2. Make decisions regarding the input from the surroundings. These decisions, which are the job of the central nervous system (CNS), vary from aspects you think about (e.g. deciding if you like that sushi) to automatic responses you don’t think about (for example opting to jerk your hand away from the stove, or becoming thirsty when your body needs water).
3. Initiate the “action-ing” of decisions, i.e. telling your muscles or organs to respond and “do” things in a certain way. This includes fairly simple yet precise actions like buttoning your shirt, to much more complex behaviour like deciding whether you’re going to give a clever response to a Facebook post.
Dr van Vuuren says all three functions rely on the ability of your nerve fibres to generate small electrical “flashes” (action potentials). “In this way, the nervous system is basically your body’s high-speed communication network and decision-making hub.”
The body’s defence mechanism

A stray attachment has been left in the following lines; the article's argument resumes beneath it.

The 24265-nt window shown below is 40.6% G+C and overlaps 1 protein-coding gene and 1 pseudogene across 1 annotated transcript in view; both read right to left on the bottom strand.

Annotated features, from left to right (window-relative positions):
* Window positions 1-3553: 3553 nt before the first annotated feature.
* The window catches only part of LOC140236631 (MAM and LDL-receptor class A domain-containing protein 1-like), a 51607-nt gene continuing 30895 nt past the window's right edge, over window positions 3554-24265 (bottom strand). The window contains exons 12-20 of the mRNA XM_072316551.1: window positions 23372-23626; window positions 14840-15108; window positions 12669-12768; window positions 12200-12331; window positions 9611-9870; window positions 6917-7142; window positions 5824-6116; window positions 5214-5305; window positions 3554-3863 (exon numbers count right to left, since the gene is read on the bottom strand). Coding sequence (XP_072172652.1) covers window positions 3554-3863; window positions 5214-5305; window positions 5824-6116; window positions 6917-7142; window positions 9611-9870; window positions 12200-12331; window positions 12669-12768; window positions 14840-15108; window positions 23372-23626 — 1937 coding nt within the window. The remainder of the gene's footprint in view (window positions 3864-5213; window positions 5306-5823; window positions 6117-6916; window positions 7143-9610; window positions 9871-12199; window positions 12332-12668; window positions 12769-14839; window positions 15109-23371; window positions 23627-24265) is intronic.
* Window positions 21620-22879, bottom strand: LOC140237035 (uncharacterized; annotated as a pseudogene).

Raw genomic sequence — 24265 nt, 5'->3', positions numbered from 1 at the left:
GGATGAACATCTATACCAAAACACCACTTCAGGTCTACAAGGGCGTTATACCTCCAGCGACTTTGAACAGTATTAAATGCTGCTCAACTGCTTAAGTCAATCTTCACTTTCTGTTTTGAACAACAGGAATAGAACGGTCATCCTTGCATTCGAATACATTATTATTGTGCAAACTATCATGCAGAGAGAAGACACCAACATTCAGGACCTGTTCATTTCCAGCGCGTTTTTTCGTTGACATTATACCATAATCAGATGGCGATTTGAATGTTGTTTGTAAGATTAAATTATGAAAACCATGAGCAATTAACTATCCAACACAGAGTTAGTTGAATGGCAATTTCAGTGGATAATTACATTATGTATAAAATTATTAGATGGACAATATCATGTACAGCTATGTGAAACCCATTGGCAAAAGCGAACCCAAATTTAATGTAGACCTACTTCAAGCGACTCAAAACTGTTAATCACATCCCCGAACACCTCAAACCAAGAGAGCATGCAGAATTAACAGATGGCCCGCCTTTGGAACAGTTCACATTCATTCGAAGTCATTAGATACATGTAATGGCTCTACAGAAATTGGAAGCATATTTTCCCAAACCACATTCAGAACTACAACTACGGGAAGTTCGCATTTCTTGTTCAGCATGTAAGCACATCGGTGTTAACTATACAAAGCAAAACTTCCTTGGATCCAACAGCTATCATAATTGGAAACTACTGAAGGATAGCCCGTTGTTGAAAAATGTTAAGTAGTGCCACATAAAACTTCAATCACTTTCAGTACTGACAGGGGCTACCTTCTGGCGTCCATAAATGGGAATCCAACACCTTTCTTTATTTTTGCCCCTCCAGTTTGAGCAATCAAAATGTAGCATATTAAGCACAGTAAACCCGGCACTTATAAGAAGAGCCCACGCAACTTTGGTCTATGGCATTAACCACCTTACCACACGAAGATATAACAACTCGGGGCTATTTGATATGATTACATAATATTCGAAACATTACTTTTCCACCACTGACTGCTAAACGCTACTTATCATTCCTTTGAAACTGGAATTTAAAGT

Ever faced a threatening situation? You felt that pounding heart, dry mouth, fast breathing and all your senses on high alert. Your sympathetic nervous system deserves all the credit for your ability to instantly fire on all cylinders, diverting blood to your muscles and lungs, releasing adrenaline and other stress hormones and revving up your breathing and heart rate.
Maintaining your posture
So what does posture have to do with your central nervous system? It turns out that if you don’t have good posture and spinal alignment, it can’t function properly. Dr van Vuuren explains that “the somatic nervous system controls skeletal muscle contraction, while the interactions between skeletal muscles determine posture”.
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Although there are natural curvatures in our vertebral column, orthopaedic experts stress that having “a neutral posture” (in which the muscles of the body must be in balance to support an aligned spine), is much more important than you think. That’s because a neutral posture not only maintains your body in an upright position, but also supports it against gravity.